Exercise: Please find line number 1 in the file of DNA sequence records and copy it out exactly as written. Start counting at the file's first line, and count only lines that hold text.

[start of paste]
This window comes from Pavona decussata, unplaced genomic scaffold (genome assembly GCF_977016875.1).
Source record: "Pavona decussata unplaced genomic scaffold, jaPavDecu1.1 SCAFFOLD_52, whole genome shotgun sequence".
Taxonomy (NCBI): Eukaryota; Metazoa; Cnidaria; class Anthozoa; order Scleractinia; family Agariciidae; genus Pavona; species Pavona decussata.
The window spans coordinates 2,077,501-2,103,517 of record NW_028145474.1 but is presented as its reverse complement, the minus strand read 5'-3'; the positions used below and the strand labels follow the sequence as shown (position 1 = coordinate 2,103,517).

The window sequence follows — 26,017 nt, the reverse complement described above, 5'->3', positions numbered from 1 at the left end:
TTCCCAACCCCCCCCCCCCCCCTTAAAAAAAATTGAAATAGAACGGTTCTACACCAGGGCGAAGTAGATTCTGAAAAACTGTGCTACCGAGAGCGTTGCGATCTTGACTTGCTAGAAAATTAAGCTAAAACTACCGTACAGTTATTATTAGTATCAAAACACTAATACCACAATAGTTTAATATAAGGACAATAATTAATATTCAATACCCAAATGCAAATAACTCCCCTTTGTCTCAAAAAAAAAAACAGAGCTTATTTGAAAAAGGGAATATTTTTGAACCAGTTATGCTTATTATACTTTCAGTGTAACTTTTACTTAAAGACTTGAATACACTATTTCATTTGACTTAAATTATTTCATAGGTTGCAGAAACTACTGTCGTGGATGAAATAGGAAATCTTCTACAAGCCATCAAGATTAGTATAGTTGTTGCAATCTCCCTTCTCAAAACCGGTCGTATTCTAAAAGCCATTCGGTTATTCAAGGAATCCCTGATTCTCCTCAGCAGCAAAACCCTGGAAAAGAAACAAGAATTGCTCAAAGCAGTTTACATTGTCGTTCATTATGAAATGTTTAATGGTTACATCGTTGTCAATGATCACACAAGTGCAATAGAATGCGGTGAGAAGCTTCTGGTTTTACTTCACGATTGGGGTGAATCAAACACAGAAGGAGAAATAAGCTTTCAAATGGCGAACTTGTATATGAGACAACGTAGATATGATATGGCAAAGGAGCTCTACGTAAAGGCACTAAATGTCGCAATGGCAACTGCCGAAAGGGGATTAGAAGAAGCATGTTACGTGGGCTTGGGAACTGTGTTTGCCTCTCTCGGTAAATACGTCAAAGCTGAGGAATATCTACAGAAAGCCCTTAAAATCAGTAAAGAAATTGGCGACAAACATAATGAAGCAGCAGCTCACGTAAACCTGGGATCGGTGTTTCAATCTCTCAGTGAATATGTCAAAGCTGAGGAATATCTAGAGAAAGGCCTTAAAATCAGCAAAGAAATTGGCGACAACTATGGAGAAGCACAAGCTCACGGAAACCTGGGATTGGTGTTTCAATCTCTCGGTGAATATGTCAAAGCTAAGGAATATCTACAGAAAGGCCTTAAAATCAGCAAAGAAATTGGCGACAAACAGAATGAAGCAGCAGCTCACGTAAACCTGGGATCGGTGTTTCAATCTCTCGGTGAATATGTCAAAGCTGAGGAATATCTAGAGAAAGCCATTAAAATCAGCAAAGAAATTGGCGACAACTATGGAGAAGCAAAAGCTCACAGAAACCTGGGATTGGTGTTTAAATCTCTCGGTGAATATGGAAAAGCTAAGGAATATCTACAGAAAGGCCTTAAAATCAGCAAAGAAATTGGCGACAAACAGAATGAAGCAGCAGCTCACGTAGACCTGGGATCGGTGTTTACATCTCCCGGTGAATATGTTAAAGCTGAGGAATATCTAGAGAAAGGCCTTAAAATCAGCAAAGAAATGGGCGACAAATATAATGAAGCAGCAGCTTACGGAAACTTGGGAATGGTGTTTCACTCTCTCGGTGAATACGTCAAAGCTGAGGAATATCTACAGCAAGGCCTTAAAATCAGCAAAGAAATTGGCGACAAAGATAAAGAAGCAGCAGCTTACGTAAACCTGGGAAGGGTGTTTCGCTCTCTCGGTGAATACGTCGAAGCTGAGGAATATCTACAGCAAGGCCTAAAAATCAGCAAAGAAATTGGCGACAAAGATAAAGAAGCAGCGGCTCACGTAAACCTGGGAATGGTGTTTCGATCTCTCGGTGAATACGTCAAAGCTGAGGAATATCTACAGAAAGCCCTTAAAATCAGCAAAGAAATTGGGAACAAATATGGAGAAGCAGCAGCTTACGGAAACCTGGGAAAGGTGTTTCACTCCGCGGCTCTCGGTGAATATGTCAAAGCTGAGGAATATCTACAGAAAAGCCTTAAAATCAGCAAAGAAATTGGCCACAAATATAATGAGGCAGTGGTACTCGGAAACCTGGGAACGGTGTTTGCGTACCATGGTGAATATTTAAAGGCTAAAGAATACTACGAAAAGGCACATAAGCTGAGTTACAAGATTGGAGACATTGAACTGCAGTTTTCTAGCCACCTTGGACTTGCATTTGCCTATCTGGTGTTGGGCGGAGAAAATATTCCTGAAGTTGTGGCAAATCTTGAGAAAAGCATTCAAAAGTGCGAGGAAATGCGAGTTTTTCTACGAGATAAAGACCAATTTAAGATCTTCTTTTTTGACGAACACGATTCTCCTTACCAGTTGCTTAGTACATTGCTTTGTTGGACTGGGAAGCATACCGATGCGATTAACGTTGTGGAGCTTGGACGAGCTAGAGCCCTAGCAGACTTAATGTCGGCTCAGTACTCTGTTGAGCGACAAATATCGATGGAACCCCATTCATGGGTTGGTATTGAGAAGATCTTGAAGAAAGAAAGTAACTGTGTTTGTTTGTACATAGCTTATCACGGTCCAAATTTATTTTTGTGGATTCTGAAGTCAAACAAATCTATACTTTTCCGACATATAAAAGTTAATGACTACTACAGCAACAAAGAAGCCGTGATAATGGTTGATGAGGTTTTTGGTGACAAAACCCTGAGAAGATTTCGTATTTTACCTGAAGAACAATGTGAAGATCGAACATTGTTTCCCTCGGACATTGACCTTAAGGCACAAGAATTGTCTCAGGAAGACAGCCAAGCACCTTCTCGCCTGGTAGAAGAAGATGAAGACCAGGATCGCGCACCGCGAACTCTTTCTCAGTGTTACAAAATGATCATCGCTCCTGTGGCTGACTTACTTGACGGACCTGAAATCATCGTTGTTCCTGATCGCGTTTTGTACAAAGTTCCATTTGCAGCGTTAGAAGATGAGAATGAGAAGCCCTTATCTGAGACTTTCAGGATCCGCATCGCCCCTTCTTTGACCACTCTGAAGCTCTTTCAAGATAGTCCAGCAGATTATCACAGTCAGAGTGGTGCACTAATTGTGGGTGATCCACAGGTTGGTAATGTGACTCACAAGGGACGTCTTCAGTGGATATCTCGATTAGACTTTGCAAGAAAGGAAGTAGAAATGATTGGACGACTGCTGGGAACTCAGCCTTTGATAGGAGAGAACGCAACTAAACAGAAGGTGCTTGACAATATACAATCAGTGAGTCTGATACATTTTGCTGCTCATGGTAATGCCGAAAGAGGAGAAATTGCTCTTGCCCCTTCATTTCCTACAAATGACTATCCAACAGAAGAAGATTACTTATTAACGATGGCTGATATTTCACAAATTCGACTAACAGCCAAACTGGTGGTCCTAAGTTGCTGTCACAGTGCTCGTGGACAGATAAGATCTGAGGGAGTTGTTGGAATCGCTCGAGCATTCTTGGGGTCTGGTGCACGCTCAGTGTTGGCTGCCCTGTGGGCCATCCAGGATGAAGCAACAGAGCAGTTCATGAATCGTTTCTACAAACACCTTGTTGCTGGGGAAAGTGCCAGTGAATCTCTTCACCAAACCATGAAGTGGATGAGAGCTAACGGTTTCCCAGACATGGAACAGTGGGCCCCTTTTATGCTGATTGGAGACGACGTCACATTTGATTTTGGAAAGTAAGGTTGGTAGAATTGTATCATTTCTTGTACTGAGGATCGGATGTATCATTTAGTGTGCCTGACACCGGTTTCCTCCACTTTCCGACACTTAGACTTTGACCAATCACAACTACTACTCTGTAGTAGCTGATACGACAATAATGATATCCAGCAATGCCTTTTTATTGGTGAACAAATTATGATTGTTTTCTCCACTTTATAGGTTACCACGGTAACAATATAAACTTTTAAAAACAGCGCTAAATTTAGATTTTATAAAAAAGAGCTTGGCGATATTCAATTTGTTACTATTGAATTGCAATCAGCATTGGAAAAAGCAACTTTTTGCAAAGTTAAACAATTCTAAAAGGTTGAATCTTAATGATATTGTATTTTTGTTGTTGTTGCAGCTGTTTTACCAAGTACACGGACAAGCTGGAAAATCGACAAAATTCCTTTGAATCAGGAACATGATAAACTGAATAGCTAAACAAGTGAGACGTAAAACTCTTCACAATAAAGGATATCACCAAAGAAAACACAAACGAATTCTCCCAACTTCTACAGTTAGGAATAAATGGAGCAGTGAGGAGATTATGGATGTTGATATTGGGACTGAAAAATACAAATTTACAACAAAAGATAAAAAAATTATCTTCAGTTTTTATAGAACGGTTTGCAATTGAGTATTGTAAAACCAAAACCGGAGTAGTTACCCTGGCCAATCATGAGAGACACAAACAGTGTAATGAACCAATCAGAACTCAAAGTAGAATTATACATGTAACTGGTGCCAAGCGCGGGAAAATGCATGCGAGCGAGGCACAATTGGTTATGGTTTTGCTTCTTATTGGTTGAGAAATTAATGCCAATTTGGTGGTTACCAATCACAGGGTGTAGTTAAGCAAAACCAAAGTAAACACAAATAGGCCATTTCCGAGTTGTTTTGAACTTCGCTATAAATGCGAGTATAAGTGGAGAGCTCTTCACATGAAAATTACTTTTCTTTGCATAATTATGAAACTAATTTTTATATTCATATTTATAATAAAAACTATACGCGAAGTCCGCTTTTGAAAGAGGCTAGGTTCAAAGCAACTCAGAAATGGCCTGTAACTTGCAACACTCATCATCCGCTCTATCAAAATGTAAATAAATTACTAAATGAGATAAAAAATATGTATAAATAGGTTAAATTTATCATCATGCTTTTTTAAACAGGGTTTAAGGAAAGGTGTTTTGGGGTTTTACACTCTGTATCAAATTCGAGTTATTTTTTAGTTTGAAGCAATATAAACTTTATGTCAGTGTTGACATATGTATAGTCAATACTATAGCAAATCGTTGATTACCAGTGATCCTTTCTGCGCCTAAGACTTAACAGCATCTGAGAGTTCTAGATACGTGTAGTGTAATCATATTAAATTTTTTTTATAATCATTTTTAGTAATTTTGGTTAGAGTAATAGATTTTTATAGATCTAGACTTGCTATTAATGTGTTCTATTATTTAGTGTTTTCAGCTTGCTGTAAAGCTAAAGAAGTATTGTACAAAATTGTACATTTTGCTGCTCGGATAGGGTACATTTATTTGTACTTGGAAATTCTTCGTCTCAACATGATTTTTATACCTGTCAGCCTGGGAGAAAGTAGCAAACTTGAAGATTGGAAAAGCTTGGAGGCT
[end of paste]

This window comes from Pavona decussata, unplaced genomic scaffold (genome assembly GCF_977016875.1).